Don't Cry II

"Why are you stifling your cries? Crying is supposed to be somewhat of a loud event." Jeffrey looked at me puzzled, as I sat across from him not crying hard enough. In the past 12 years I've been going to him for counseling, he has never once seen me cry before. To me, I was having a full-fledged meltdown. To him? I was just sniffling over something trivial, like watching the ending of Titanic.

"Louder?" I asked.
"Yes. You're holding back. Let it out."

I sniffled some more, wiped my nose and then said, "I don't know how."  I spoke about this 5 years ago on this previous article and it mentions more about how Mom always told me, "Don't cry, mama - don't cry." I told Jeffrey about it and how my father did the same thing. They both wanted to see all of their kids happy. Crying meant that they were 100% unhappy with everything. So, even if you were crying over a heartbreak, it meant somehow, you weren't happy with the life they provided for you. It has a lot to do with overall happiness, rather than circumstantial. I explained to Jeffrey a story that my father always used to tell, even during his last days here with us.

At the age of 4 years old, I had this horrible cold. I was sniffling and couldn't breathe through my nose. On top of that, I had croup cough and I was just plain miserable. While sitting on the carpet playing with my toys, I started crying because I couldn't breathe.

"Don't cry baby, don't cry."
"B-b-b-but why not?" as I sniffled and coughed in his direction.
"Because if you cry, you won't be able to breathe at all!"

As I finally succumbed to it and remained as quiet as possible, until the tears started flowing harder.

"Just a little bit," as I measured an inch between my thumb and pointer finger, "Just a little bit?"
You could see the amusement in my father's face as he said, "Okay, just one more minute and that's it."

Back in 2011, I was going through a turbulent time. I thought Dad was inside sleeping off the oxycontin, when all of the sudden, I see him running out from his bedroom with his arms stretched out heading toward me - nephrostomy tubes n' all.

"What's wrong? Don't cry baby! Don't cry!" He hugged me so tight and then said, "I hate seeing you cry! Don't cry!"

It was the first bear hug Dad had ever given me. He was more of a problem solver, not much of an emotional crutch. He didn't know how to handle an emotional girl or woman blubbering about whatever. Mom was the caretaker for that, and even so, you would still get the same message, "Don't cry, mama."  It was out of love, more than it was about control. They just wanted to see us happy all. the. time. And what parent doesn't want that?

On one of Dad's last days here, before hospice shuffled him up to the hospital to his final resting days, (aka 'drugged up coma') - we got to say goodbye to him. He was awake and fully aware. Each family member got to go in and say something, give him a kiss and make sure he knew we all loved him. As I cried my eyes out in the other room, I heard, "Deb! Deb! Come in here, Dad wants a kiss from you."

I sucked it up, dried my eyes and went in…with humor. That's the only way I can cope with things. As I approached his ashen colored body just lying there, it took all of me to 'hold it together' and…not cry.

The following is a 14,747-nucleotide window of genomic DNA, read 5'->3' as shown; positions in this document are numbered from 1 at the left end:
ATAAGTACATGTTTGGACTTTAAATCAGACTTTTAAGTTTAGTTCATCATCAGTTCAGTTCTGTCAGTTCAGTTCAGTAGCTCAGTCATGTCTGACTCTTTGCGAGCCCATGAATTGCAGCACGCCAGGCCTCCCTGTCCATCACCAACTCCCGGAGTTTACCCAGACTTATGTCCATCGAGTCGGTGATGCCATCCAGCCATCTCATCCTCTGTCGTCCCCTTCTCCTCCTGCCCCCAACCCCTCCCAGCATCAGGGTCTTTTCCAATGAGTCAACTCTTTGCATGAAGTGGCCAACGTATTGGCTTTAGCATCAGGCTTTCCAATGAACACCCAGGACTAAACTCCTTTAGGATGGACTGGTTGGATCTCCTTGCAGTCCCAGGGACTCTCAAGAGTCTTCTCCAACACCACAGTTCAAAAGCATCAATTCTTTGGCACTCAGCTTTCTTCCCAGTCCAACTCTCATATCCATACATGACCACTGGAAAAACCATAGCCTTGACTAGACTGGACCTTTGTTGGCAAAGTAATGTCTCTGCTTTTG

"This is gonna cost you, you know."
He laughed and nodded, he couldn't say very many words at this point. I kissed him on the forehead and said, "I love you, Dad."
He cracked another smile, as I rubbed his silver hair. As I got up before I started crying my eyes out, I mumbled, "Don't think I won't pickpocket you on the way out."
I got another laugh, possibly the last laugh he ever let out before he passed on.

I miss him calling out my nickname with his loud n' boisterous voice, "Debit!!!" And I'd reply with a louder yelp, "Poppayyyy!"  We did that every time we saw one another. It started when I was a kid, sucking every bit of change and dollar bills right out of his pocket. So the name remained, "Debit".
When Dad passed on, I would have these vivid dreams of him. Some of which he was telling me, "Don't let ya' mutha see you cryin'."  And I promised I wouldn't. But now I sit here, worrying over the new health scare that the doctor told my mother. I haven't slept for three nights. My eyes are puffy and red and yet, I still remember the message, "Don't let ya' mutha see you cryin'."  My mother, my best friend in the whole world, now has a potentially dangerous health scare, and I cannot for the life of me, imagine her in any sort of discomfort. So, I remain silent and stifle my tears. If I am crying, you won't hear a peep from me. It's not a "loud event", as Jeffrey would like to see, but more of a protective mechanism, so that I don't scare my mom.

So if you're reading this today and you have a few moments, would you please send some prayers and positive energy this way for my mother? I feel like the one nightmare I've always had as a child may be pushing through and I'm trying my best to stall it. And it's not like I am denying nature's calling, if that's God's will, but I can't lose my mom right now. Most of all, it would kill me to see her suffer. It would just kill me. Nobody wants to see their loved ones sick and I truly believe she can be one of these feisty Italians making it through till she's 110 years old. She's got too much in her to have the potential "C" word rain on her parade. She still has a long life ahead of her and in my eyes, she is still young and still has so much to experience. I need her healthy in her golden years - not suffering and full of sickness. So please, prayers! And if possible, more prayers. I am one true mama's girl.

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